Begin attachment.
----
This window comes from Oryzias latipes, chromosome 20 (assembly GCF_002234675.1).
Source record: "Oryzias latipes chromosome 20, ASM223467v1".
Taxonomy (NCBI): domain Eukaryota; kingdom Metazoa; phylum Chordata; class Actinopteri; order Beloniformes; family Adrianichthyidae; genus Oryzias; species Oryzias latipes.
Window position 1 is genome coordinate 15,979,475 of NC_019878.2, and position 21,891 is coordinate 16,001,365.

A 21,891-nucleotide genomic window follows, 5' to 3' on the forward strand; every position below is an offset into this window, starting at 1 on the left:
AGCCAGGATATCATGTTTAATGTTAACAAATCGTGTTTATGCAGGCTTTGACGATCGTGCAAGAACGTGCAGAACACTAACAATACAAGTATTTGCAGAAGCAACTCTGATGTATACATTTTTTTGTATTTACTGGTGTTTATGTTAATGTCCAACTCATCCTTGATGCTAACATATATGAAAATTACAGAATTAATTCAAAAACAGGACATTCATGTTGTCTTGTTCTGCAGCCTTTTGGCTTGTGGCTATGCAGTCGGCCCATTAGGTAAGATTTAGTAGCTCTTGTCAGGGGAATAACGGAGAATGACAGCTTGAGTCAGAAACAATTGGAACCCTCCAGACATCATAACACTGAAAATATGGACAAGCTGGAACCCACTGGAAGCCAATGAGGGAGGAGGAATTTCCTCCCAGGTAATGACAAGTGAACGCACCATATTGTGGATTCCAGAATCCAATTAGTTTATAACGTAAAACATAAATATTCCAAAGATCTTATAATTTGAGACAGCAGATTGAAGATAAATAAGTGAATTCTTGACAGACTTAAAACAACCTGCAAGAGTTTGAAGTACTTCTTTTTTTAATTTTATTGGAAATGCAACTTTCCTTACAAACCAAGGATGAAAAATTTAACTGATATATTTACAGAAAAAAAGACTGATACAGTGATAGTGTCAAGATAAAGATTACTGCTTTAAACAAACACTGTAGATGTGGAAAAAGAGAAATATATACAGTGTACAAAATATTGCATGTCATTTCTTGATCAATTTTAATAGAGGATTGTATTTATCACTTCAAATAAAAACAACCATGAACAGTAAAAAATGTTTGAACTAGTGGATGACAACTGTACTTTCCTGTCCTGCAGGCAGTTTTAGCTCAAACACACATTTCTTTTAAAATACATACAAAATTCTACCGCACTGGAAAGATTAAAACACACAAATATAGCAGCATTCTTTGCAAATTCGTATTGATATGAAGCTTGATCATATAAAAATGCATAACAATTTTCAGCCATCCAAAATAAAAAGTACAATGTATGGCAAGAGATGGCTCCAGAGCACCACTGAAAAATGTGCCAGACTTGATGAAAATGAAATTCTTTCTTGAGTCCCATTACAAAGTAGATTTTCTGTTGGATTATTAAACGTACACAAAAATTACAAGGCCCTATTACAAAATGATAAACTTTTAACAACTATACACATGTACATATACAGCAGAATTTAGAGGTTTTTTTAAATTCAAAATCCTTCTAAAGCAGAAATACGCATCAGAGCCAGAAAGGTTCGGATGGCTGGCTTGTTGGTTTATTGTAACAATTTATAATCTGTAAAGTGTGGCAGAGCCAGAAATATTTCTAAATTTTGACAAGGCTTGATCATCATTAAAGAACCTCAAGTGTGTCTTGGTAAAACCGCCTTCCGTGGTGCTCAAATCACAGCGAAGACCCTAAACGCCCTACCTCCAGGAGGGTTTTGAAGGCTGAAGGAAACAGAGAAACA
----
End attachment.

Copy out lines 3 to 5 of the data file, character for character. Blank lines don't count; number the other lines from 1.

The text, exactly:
Taxonomy (NCBI): domain Eukaryota; kingdom Metazoa; phylum Chordata; class Actinopteri; order Beloniformes; family Adrianichthyidae; genus Oryzias; species Oryzias latipes.
Window position 1 is genome coordinate 15,979,475 of NC_019878.2, and position 21,891 is coordinate 16,001,365.

A 21,891-nucleotide genomic window follows, 5' to 3' on the forward strand; every position below is an offset into this window, starting at 1 on the left: